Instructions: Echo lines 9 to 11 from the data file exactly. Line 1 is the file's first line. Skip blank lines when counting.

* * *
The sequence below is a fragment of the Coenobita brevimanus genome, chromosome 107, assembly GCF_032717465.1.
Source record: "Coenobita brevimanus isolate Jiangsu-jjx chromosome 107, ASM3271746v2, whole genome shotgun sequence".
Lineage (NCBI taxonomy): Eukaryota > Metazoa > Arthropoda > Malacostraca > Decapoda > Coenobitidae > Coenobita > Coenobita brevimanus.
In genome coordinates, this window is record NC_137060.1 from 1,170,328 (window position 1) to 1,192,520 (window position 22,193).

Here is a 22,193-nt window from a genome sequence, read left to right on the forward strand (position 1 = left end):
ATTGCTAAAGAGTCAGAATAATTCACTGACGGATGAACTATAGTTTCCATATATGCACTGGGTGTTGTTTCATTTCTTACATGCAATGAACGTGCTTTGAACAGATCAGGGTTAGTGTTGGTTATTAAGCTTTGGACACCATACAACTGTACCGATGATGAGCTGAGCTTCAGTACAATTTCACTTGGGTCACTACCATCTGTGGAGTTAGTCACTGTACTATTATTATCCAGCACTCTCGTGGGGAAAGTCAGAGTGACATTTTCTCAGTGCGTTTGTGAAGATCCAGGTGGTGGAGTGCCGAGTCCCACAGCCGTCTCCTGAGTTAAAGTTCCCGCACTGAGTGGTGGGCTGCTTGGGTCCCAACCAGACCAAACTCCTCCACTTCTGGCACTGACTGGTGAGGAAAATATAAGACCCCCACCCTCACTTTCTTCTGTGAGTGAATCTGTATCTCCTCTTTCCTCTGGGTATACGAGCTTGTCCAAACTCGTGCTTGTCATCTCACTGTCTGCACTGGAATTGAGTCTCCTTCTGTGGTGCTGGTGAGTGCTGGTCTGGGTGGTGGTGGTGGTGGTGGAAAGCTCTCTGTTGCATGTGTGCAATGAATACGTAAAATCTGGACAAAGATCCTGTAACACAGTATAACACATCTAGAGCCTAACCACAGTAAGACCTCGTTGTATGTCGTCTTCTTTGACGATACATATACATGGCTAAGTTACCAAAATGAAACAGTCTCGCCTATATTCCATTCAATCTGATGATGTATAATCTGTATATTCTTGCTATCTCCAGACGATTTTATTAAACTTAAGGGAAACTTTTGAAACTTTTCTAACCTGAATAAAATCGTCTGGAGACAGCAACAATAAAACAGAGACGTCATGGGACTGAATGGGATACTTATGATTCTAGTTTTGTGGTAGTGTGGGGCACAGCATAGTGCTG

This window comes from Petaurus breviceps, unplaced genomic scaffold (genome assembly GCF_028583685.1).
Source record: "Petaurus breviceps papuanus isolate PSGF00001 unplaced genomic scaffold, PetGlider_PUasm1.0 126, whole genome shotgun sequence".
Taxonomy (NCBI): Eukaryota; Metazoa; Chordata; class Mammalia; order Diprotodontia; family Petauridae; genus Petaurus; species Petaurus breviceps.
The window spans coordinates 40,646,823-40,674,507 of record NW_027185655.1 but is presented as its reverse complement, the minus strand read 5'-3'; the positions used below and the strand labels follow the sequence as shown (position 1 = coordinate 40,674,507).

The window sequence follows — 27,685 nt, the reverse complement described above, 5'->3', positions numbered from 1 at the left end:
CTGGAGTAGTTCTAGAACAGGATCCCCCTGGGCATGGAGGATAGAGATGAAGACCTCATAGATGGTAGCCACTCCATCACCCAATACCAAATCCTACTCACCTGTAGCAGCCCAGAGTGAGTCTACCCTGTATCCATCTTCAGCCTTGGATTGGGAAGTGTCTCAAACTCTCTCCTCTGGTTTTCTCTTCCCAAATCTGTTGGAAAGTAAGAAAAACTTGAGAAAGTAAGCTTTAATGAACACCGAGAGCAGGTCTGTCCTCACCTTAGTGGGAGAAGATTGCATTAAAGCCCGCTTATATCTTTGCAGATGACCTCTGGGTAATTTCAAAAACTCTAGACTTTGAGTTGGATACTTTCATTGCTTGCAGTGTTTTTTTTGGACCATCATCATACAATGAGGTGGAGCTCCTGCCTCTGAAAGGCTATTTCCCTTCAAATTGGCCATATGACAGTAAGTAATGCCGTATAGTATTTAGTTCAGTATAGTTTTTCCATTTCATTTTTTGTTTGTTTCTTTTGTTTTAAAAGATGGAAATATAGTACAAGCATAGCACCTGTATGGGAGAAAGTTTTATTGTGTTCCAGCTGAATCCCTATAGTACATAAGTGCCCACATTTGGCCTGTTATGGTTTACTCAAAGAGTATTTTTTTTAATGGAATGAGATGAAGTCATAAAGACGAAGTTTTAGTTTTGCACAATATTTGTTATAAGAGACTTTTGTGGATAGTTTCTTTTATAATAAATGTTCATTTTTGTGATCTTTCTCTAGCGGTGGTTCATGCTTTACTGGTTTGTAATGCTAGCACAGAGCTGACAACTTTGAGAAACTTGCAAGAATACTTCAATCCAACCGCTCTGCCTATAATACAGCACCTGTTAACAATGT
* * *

Taxonomy (NCBI): Eukaryota; Metazoa; Chordata; class Mammalia; order Diprotodontia; family Petauridae; genus Petaurus; species Petaurus breviceps.
The window spans coordinates 40,646,823-40,674,507 of record NW_027185655.1 but is presented as its reverse complement, the minus strand read 5'-3'; the positions used below and the strand labels follow the sequence as shown (position 1 = coordinate 40,674,507).

The window sequence follows — 27,685 nt, the reverse complement described above, 5'->3', positions numbered from 1 at the left end: